A federal judge said Monday he probably won't dismiss all of the defendants from a False Claims Act lawsuit against cyclist Lance Armstrong and others.
Judge Robert L. Wilkins made the comment at the end of a nearly three-hour hearing on the Justice Department's lawsuit, which also named former Armstrong team director Johan Bruyneel and team management company Tailwind Sports as defendants.
The Justice Department this year joined a whistle-blower lawsuit filed by former Armstrong teammate Floyd Landis. Under the False Claims Act, whistle-blowers can share with the government in any recovery of money based upon their disclosures. But the government has not joined the portion of Landis' lawsuit against other defendants, including financier Thomas Weisel, who was principal owner of Tailwind Sports. Monday's hearing was on motions by the defendants to dismiss the case.
Wilkins said that while he may dismiss some of the defendants, "I doubt it as to all." The judge said he'd rule within 30 days. He wrapped up the hearing about an hour before Senate Republicans blocked his nomination to the U.S. Court of Appeals for the District of Columbia Circuit — the third straight nominee of President Barack Obama that the GOP has blocked to the powerful court.
The Justice Department claimed that the U.S. Postal Service was tainted by its sponsorship of Armstrong's team while he used performance-enhancing drugs to win the Tour de France. That came following Armstrong's admission in January to using performance-enhancing drugs after years of denials. Armstrong's seven Tour de France victories were taken away last year and he was banned for life from the sport.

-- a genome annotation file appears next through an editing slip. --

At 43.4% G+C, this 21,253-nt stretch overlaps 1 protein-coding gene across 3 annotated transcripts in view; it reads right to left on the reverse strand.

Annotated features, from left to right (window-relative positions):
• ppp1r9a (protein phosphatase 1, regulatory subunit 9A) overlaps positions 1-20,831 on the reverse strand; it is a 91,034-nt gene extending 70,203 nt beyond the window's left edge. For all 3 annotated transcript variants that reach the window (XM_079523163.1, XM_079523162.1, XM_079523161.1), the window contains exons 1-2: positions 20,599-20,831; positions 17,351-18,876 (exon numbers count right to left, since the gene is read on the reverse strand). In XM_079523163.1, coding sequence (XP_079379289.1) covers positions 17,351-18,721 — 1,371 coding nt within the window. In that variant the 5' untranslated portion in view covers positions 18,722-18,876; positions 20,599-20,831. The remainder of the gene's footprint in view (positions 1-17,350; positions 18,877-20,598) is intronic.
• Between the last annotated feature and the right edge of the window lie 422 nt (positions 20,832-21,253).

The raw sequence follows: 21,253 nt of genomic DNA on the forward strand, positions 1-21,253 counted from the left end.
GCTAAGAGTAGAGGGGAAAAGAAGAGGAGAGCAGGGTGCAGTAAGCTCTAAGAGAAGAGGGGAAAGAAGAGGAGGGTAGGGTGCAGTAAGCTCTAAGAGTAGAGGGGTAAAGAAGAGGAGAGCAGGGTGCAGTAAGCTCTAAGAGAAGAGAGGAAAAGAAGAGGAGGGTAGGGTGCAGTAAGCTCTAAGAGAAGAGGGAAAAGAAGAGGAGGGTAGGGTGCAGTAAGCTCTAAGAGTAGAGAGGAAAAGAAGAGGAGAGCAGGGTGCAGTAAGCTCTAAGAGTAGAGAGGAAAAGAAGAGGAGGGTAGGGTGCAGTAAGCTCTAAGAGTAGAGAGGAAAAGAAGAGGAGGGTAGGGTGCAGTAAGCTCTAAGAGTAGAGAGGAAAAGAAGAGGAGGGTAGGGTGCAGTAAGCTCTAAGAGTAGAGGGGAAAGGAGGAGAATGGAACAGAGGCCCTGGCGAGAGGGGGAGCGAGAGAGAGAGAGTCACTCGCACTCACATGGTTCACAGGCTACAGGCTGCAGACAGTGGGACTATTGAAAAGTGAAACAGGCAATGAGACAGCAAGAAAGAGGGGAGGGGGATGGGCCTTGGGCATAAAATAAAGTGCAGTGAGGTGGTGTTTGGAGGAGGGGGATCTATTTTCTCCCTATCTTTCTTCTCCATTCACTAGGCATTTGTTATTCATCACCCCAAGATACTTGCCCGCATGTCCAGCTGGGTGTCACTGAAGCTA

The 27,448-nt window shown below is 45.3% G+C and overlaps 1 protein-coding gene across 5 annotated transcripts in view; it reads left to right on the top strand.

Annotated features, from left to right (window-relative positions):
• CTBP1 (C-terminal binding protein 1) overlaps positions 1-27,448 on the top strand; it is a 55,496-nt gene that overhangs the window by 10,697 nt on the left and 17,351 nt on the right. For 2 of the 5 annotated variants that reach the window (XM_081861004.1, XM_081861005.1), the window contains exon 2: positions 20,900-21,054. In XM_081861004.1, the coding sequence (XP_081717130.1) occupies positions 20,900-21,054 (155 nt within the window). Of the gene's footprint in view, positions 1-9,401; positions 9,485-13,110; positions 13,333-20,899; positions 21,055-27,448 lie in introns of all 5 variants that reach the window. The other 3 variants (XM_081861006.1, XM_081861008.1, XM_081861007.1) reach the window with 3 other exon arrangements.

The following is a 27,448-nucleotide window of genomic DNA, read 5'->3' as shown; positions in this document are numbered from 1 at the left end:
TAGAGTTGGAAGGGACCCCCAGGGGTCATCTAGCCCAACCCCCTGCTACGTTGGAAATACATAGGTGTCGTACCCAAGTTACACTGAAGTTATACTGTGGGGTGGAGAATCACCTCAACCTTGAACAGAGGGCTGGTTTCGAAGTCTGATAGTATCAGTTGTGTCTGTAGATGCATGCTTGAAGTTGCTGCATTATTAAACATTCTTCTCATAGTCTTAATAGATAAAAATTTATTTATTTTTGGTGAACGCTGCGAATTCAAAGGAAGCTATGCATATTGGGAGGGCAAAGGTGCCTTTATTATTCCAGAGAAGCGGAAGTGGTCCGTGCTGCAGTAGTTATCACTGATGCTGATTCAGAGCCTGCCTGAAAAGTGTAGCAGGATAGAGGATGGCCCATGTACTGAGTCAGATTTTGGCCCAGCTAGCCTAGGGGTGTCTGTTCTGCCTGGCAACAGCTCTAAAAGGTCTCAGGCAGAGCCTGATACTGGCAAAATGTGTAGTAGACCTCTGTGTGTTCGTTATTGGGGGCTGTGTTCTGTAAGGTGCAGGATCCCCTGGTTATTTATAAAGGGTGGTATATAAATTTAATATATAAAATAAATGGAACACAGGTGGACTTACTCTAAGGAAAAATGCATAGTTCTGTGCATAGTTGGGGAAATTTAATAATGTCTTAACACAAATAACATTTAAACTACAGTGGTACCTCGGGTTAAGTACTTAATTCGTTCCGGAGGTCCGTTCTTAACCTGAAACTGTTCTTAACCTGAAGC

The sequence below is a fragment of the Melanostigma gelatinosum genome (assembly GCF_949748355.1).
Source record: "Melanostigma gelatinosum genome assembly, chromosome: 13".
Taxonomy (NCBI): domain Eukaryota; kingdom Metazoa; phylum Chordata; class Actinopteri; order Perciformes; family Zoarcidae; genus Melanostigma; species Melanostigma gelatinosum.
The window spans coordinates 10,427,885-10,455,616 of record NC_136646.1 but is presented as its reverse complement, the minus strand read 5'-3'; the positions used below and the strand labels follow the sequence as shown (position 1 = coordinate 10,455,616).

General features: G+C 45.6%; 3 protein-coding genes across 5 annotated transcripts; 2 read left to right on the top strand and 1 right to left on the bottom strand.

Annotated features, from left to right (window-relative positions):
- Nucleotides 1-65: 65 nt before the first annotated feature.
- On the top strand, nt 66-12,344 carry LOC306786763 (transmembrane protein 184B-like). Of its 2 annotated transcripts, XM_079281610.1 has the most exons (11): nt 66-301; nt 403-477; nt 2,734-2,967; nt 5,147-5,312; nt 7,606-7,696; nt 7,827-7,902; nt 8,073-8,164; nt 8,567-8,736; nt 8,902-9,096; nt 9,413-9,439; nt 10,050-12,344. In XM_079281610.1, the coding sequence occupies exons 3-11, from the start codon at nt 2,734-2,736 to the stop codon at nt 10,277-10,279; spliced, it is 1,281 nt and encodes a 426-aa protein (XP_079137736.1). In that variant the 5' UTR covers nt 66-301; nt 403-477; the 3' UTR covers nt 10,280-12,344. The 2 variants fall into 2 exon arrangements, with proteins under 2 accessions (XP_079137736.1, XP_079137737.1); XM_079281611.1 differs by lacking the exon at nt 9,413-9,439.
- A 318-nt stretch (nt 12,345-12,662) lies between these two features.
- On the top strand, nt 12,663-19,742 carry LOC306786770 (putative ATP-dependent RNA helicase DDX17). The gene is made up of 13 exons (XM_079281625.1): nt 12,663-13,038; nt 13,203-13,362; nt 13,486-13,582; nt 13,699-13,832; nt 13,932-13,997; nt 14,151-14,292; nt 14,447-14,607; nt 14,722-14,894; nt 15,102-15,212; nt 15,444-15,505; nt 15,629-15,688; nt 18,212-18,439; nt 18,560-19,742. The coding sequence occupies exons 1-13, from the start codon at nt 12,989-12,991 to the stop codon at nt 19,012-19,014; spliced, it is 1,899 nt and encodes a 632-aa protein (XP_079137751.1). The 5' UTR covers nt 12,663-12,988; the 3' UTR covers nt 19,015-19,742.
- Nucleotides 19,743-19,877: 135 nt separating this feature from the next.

The Postal Service paid about $40 million to be the title sponsor of Armstrong's teams from 1998 to 2004, about $18 million of which went to Armstrong, according to the government's complaint, which asked for triple damages that are determined at trial.
Much of Monday's hearing centered on whether the government's lawsuit was barred by the statute of limitations. Under the False Claims Act, the government must file a suit within six years of a violation, or within three years of when the facts "are known or reasonably should have been known" by the responsible U.S. official. The government argues that it became aware of Armstrong's cheating when Landis filed his lawsuit in June 2010, and thus acted within the three-year window.
Armstrong lawyer Elliot Peters argued that the Postal Service should have known back in 2000, when its sponsorship agreement with Armstrong's team came up for renewal, because the Postal Service was aware that French authorities had begun an investigation into allegations that the team was doping.
"They did absolutely nothing to investigate," Peters said. The Postal Service could have sat members of Armstrong's team down and asked questions, but failed to do so, he added.
He also said the Postal Service got to enjoy several years of "substantial financial fruits" from the sponsorship deal.
Justice Department lawyer Robert Chandler countered that Armstrong had lied about using performance enhancing drugs for more than a decade, and "incredibly, he now says the government should have seen through" that. Chandler said the mere allegation that Armstrong was cheating wasn't sufficient to launch a government investigation, noting that many high-profile athletes are accused of using PEDs.
Armstrong "was bound to be accused of doping by someone," Chandler said.
Wilkins asked him what would have prompted the government to launch an inquiry, adding that it sounded like the government's view was "nothing."
"I would not say nothing," Chandler responded, but he said suspicion was not enough.
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